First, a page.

New research from McKinsey Health Institute (MHI) provides key insight into how organizations can build a workplace that promotes strong holistic health, i.e., prioritizing physical, mental, social and spiritual health.

Surveying over 30,000 employees across 30 countries, MHI found that employees experiencing positive work experiences reported better holistic health levels and were more likely to indicate more innovative and improved job performance. Positive holistic health was most strongly predicted by workplace enablers, especially aspects of work that provide positive energy such as meaningful work or psychological safety. Such enablers offset workplace demands, the workplace factors that require sustained cognitive, physical, and/or emotional effort, like a toxic work environment.

As you might expect, burnout is most strongly predicted by workplace demands. Crucially, burnout and holistic health can coexist. Only half of employees reported “faring well”, experiencing low rates of burnout and functioning well across the various dimensions of holistic health. The other half of employees include those who are “stretching” (strong holistic health but high burnout), “managing” (suboptimal holistic health but low burnout), or “drowning” (low holistic health and high burnout).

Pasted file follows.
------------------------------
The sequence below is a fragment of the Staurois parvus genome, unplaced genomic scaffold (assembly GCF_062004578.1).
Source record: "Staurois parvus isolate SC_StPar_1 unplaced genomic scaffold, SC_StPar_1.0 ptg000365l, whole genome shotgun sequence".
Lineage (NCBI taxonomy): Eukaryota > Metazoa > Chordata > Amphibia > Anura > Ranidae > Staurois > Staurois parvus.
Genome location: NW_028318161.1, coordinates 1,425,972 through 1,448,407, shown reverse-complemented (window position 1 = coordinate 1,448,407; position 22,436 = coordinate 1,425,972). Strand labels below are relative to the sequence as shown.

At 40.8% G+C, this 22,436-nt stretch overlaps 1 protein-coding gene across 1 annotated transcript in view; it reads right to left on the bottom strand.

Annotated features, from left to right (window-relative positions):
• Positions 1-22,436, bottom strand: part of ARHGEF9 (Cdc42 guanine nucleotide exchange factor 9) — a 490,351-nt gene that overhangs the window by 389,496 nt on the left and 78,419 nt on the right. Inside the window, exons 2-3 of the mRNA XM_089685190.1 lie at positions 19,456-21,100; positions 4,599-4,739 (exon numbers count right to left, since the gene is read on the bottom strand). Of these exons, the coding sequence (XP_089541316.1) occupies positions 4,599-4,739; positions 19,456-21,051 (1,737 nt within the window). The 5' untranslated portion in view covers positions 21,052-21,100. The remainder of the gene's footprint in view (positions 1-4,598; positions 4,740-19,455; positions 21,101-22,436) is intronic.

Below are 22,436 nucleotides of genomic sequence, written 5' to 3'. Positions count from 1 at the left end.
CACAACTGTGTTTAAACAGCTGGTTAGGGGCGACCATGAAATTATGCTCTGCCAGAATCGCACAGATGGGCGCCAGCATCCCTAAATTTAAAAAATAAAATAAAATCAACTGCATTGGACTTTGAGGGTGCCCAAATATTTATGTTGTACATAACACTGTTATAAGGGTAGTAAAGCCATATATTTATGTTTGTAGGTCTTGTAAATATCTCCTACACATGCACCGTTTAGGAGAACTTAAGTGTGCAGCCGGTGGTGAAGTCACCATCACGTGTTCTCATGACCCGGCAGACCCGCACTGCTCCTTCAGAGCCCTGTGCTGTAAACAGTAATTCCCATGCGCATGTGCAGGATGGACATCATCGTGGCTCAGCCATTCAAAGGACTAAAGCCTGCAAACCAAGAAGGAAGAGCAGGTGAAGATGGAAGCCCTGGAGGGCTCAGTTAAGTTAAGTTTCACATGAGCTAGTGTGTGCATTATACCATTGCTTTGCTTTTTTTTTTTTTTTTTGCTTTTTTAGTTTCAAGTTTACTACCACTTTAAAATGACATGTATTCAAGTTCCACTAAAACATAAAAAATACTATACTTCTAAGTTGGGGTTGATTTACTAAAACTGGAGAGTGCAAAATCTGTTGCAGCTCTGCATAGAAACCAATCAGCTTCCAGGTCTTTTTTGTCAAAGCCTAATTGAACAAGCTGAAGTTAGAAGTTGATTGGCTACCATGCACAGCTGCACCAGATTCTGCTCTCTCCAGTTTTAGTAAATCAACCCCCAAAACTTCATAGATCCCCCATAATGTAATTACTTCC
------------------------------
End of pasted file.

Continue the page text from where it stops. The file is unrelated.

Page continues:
Key Points:
• More than half of employees reported positive holistic health with those aged 18-24 having the lowest scores. Managers and employees working in larger companies (250+ employees) tended to have higher holistic health scores.
• A complementary approach is needed to promote holistic health in the workplace. Burnout cannot be prevented just by providing workplace enablers, nor can holistic health be boosted solely by addressing workplace demands.
• Employee holistic health can be boosted through organizational, team, job, and individual interventions, such as flexible working policies, digital programs on workplace health, and leadership trainings and job crafting and redesign.